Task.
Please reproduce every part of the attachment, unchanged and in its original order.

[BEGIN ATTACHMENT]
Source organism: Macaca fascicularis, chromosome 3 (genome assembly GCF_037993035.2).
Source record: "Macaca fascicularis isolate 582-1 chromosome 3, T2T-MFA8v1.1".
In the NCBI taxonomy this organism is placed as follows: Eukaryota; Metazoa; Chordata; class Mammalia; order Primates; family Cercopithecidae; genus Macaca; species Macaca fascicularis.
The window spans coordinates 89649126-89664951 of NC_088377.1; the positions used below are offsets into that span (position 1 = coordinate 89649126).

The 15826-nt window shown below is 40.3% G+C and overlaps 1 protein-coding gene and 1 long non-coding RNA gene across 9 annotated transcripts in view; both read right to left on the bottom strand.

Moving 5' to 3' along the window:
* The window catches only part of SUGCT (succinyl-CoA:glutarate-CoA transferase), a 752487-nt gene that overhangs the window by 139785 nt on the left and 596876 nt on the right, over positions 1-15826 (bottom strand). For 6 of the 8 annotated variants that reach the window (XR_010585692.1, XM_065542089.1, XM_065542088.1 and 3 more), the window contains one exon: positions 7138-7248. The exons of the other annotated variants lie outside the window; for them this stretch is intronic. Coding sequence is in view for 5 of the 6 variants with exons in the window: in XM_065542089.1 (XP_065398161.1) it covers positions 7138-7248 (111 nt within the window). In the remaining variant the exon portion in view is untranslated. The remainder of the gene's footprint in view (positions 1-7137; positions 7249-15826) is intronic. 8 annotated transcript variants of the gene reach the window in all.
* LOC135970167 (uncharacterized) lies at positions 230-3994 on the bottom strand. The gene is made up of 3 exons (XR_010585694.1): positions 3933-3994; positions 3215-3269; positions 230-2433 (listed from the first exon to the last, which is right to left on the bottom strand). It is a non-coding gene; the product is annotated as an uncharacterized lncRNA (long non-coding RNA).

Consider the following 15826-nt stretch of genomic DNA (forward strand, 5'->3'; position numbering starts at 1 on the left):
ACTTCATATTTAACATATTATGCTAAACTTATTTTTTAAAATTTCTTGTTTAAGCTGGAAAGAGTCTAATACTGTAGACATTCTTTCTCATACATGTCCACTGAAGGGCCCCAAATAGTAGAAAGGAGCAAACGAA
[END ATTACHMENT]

Source organism: Macaca fascicularis, chromosome 3 (genome assembly GCF_037993035.2).
Source record: "Macaca fascicularis isolate 582-1 chromosome 3, T2T-MFA8v1.1".
In the NCBI taxonomy this organism is placed as follows: Eukaryota; Metazoa; Chordata; class Mammalia; order Primates; family Cercopithecidae; genus Macaca; species Macaca fascicularis.
The window spans coordinates 89649126-89664951 of NC_088377.1; the positions used below are offsets into that span (position 1 = coordinate 89649126).

The 15826-nt window shown below is 40.3% G+C and overlaps 1 protein-coding gene and 1 long non-coding RNA gene across 9 annotated transcripts in view; both read right to left on the bottom strand.

Moving 5' to 3' along the window:
* The window catches only part of SUGCT (succinyl-CoA:glutarate-CoA transferase), a 752487-nt gene that overhangs the window by 139785 nt on the left and 596876 nt on the right, over positions 1-15826 (bottom strand). For 6 of the 8 annotated variants that reach the window (XR_010585692.1, XM_065542089.1, XM_065542088.1 and 3 more), the window contains one exon: positions 7138-7248. The exons of the other annotated variants lie outside the window; for them this stretch is intronic. Coding sequence is in view for 5 of the 6 variants with exons in the window: in XM_065542089.1 (XP_065398161.1) it covers positions 7138-7248 (111 nt within the window). In the remaining variant the exon portion in view is untranslated. The remainder of the gene's footprint in view (positions 1-7137; positions 7249-15826) is intronic. 8 annotated transcript variants of the gene reach the window in all.
* LOC135970167 (uncharacterized) lies at positions 230-3994 on the bottom strand. The gene is made up of 3 exons (XR_010585694.1): positions 3933-3994; positions 3215-3269; positions 230-2433 (listed from the first exon to the last, which is right to left on the bottom strand). It is a non-coding gene; the product is annotated as an uncharacterized lncRNA (long non-coding RNA).

Consider the following 15826-nt stretch of genomic DNA (forward strand, 5'->3'; position numbering starts at 1 on the left):
ACTTCATATTTAACATATTATGCTAAACTTATTTTTTAAAATTTCTTGTTTAAGCTGGAAAGAGTCTAATACTGTAGACATTCTTTCTCATACATGTCCACTGAAGGGCCCCAAATAGTAGAAAGGAGCAAACGAA